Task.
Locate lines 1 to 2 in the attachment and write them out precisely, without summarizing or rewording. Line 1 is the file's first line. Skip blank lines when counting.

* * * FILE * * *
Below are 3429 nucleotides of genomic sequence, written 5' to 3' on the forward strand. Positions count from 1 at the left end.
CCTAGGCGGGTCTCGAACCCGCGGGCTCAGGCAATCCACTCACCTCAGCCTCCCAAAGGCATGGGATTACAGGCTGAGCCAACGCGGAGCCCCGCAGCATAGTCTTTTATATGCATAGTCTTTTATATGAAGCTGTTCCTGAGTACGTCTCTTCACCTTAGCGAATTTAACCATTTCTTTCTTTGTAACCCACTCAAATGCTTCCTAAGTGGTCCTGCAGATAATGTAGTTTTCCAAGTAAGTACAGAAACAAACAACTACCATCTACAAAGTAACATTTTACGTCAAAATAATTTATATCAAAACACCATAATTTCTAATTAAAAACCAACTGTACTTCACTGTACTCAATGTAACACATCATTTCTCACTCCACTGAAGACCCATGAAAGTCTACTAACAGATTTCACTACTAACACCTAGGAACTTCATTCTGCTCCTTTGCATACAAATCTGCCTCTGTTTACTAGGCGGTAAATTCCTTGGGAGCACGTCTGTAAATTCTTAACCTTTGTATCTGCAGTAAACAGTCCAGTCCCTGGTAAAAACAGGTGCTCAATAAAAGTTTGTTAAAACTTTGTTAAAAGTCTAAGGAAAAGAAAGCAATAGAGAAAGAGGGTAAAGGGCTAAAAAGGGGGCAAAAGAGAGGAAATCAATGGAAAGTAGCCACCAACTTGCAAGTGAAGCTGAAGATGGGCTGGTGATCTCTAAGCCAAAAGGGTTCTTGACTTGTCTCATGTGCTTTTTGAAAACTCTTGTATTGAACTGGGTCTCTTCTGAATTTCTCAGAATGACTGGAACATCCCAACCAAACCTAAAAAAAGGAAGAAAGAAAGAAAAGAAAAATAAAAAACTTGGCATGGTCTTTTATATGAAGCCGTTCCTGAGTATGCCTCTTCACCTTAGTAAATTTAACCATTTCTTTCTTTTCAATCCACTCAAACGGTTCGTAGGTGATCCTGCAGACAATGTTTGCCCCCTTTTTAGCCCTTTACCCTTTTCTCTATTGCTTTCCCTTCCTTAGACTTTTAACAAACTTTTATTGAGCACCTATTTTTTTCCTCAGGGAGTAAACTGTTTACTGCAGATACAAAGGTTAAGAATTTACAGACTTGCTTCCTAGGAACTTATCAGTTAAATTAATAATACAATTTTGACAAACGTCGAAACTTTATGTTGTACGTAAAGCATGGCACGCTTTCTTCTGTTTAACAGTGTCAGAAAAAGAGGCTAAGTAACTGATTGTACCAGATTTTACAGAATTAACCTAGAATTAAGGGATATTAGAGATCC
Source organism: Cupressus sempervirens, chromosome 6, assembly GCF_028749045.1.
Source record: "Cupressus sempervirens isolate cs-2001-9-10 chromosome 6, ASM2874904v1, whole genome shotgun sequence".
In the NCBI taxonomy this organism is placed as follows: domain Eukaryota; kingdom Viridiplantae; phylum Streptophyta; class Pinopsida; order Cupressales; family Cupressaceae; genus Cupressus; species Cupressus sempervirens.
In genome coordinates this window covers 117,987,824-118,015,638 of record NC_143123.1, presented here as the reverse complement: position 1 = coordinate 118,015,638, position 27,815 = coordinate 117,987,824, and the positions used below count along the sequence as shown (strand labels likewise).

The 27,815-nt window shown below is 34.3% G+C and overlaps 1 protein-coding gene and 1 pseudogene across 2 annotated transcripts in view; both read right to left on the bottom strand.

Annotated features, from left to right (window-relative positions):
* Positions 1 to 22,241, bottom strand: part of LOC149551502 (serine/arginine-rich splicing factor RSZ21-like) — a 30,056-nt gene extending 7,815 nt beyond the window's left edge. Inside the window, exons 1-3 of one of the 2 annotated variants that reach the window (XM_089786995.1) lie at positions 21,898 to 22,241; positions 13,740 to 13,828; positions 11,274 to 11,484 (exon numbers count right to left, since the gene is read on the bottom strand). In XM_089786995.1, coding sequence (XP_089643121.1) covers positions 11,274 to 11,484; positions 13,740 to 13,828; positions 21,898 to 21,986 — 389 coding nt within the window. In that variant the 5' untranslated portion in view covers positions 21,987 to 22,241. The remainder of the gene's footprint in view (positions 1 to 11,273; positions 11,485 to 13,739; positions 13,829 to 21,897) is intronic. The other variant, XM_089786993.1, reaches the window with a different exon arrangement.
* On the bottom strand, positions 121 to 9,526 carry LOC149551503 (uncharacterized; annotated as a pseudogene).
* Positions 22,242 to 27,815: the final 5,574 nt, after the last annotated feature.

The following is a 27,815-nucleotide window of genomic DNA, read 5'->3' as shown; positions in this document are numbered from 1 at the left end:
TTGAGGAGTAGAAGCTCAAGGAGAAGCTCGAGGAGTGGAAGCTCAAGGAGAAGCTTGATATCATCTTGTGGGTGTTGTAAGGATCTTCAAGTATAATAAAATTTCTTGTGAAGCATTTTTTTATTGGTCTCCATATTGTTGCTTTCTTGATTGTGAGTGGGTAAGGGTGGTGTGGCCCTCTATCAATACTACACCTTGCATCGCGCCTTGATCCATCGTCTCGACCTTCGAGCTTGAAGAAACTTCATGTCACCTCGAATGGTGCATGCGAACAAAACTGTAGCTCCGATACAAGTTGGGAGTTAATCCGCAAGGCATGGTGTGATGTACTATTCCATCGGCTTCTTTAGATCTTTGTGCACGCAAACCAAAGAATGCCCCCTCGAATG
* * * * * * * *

Below are 3429 nucleotides of genomic sequence, written 5' to 3' on the forward strand. Positions count from 1 at the left end.
CCTAGGCGGGTCTCGAACCCGCGGGCTCAGGCAATCCACTCACCTCAGCCTCCCAAAGGCATGGGATTACAGGCTGAGCCAACGCGGAGCCCCGCAGCATAGTCTTTTATATGCATAGTCTTTTATATGAAGCTGTTCCTGAGTACGTCTCTTCACCTTAGCGAATTTAACCATTTCTTTCTTTGTAACCCACTCAAATGCTTCCTAAGTGGTCCTGCAGATAATGTAGTTTTCCAAGTAAGTACAGAAACAAACAACTACCATCTACAAAGTAACATTTTACGTCAAAATAATTTATATCAAAACACCATAATTTCTAATTAAAAACCAACTGTACTTCACTGTACTCAATGTAACACATCATTTCTCACTCCACTGAAGACCCATGAAAGTCTACTAACAGATTTCACTACTAACACCTAGGAACTTCATTCTGCTCCTTTGCATACAAATCTGCCTCTGTTTACTAGGCGGTAAATTCCTTGGGAGCACGTCTGTAAATTCTTAACCTTTGTATCTGCAGTAAACAGTCCAGTCCCTGGTAAAAACAGGTGCTCAATAAAAGTTTGTTAAAACTTTGTTAAAAGTCTAAGGAAAAGAAAGCAATAGAGAAAGAGGGTAAAGGGCTAAAAAGGGGGCAAAAGAGAGGAAATCAATGGAAAGTAGCCACCAACTTGCAAGTGAAGCTGAAGATGGGCTGGTGATCTCTAAGCCAAAAGGGTTCTTGACTTGTCTCATGTGCTTTTTGAAAACTCTTGTATTGAACTGGGTCTCTTCTGAATTTCTCAGAATGACTGGAACATCCCAACCAAACCTAAAAAAAGGAAGAAAGAAAGAAAAGAAAAATAAAAAACTTGGCATGGTCTTTTATATGAAGCCGTTCCTGAGTATGCCTCTTCACCTTAGTAAATTTAACCATTTCTTTCTTTTCAATCCACTCAAACGGTTCGTAGGTGATCCTGCAGACAATGTTTGCCCCCTTTTTAGCCCTTTACCCTTTTCTCTATTGCTTTCCCTTCCTTAGACTTTTAACAAACTTTTATTGAGCACCTATTTTTTTCCTCAGGGAGTAAACTGTTTACTGCAGATACAAAGGTTAAGAATTTACAGACTTGCTTCCTAGGAACTTATCAGTTAAATTAATAATACAATTTTGACAAACGTCGAAACTTTATGTTGTACGTAAAGCATGGCACGCTTTCTTCTGTTTAACAGTGTCAGAAAAAGAGGCTAAGTAACTGATTGTACCAGATTTTACAGAATTAACCTAGAATTAAGGGATATTAGAGATCC